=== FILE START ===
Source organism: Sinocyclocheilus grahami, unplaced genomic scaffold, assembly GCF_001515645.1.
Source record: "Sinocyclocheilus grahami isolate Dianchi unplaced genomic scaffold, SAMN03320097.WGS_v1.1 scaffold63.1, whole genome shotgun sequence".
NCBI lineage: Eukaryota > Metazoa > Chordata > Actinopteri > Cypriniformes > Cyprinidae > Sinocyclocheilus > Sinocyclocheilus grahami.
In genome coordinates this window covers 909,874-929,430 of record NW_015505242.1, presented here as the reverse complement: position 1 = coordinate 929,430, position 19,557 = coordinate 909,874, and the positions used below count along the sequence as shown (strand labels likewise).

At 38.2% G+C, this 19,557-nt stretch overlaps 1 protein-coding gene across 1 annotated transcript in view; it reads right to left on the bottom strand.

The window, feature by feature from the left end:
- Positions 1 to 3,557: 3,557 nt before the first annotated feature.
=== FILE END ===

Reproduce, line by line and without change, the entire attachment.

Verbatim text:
Source organism: Sinocyclocheilus grahami, unplaced genomic scaffold, assembly GCF_001515645.1.
Source record: "Sinocyclocheilus grahami isolate Dianchi unplaced genomic scaffold, SAMN03320097.WGS_v1.1 scaffold63.1, whole genome shotgun sequence".
NCBI lineage: Eukaryota > Metazoa > Chordata > Actinopteri > Cypriniformes > Cyprinidae > Sinocyclocheilus > Sinocyclocheilus grahami.
In genome coordinates this window covers 909,874-929,430 of record NW_015505242.1, presented here as the reverse complement: position 1 = coordinate 929,430, position 19,557 = coordinate 909,874, and the positions used below count along the sequence as shown (strand labels likewise).

At 38.2% G+C, this 19,557-nt stretch overlaps 1 protein-coding gene across 1 annotated transcript in view; it reads right to left on the bottom strand.

The window, feature by feature from the left end:
- Positions 1 to 3,557: 3,557 nt before the first annotated feature.